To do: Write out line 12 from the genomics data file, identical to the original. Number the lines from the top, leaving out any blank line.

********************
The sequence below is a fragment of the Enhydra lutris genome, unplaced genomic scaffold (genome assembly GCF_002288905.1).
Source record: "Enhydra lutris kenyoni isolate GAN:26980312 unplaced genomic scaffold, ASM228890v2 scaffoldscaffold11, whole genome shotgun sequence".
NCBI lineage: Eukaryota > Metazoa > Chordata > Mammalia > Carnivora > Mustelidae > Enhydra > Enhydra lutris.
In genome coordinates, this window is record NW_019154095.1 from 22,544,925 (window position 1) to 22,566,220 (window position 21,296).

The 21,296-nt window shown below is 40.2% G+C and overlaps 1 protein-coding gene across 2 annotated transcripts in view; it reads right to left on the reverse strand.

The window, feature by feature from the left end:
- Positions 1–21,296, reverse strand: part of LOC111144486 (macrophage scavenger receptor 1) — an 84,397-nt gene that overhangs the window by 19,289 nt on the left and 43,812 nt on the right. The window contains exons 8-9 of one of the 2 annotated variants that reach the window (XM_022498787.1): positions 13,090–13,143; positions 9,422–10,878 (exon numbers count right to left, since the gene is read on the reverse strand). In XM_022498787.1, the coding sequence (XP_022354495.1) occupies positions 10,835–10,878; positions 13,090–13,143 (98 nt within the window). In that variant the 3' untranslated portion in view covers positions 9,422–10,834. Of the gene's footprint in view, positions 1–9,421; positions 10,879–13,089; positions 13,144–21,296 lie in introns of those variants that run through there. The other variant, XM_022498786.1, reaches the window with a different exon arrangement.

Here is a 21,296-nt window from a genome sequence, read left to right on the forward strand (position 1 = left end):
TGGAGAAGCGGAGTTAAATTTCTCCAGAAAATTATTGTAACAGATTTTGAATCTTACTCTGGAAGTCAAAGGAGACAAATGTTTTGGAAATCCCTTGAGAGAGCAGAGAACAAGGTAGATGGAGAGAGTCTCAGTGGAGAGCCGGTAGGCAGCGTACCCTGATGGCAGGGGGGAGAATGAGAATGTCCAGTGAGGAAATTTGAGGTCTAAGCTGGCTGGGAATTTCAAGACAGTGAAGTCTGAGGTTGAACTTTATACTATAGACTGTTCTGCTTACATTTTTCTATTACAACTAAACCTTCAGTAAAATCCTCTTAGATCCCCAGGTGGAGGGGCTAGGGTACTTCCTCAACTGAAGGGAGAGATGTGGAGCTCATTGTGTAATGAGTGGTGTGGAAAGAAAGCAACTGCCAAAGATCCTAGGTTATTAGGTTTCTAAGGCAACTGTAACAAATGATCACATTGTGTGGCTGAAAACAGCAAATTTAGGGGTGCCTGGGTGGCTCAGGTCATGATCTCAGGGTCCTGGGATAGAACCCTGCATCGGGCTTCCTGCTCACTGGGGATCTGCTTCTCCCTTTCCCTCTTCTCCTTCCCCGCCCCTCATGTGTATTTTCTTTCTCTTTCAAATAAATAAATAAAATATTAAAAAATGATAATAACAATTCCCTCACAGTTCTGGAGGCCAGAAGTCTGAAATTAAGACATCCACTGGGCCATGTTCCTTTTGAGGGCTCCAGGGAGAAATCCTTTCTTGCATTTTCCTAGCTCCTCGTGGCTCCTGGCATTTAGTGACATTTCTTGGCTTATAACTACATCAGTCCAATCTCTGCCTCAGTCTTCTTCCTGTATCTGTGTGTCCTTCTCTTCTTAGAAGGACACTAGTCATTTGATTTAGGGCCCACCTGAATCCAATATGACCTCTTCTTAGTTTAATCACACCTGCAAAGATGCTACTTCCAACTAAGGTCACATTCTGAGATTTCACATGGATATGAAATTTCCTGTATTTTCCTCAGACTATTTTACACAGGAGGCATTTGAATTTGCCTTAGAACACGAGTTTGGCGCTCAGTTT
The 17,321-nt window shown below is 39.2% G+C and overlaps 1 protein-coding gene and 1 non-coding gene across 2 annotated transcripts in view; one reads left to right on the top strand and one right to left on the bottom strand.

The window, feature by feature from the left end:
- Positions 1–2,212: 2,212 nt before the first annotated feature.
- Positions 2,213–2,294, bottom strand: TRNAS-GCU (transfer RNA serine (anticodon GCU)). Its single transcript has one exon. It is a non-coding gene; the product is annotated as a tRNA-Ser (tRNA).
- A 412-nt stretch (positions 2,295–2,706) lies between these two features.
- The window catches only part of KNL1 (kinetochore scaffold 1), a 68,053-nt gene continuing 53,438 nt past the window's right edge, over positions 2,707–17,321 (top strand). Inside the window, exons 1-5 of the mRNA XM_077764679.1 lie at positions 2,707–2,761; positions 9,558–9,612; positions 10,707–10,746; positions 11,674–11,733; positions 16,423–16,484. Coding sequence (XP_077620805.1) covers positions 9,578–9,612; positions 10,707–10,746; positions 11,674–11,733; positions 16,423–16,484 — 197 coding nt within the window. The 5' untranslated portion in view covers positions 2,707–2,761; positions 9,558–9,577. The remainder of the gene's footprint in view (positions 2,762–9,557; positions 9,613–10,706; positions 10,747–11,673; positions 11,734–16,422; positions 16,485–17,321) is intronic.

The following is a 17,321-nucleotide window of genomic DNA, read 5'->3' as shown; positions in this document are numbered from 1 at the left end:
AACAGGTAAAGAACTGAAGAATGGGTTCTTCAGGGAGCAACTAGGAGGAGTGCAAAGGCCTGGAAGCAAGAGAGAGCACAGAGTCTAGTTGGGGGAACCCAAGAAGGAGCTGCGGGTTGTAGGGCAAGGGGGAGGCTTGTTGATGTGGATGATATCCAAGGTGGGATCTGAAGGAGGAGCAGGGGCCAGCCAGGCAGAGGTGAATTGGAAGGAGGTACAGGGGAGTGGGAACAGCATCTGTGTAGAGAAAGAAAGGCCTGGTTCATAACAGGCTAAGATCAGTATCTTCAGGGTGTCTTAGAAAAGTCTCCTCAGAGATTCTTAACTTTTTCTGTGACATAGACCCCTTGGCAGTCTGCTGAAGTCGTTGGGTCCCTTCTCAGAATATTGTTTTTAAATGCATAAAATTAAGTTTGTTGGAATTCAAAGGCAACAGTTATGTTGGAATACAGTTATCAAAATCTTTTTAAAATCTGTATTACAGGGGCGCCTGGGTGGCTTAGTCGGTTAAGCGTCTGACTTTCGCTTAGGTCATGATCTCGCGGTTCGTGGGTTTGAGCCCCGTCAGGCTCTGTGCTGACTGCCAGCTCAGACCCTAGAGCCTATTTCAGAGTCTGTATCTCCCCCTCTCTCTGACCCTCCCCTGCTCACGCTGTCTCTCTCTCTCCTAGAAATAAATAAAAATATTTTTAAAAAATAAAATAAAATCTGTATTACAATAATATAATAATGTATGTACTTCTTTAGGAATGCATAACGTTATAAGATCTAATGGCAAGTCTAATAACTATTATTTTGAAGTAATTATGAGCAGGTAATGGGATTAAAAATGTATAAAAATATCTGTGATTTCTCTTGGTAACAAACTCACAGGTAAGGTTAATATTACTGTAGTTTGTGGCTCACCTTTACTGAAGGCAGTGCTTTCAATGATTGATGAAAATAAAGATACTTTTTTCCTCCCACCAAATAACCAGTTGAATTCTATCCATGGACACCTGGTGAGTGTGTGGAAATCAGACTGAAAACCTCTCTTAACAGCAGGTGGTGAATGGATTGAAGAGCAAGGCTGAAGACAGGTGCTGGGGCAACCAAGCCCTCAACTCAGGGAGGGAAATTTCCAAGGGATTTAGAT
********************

- Positions 1–2,212: 2,212 nt before the first annotated feature.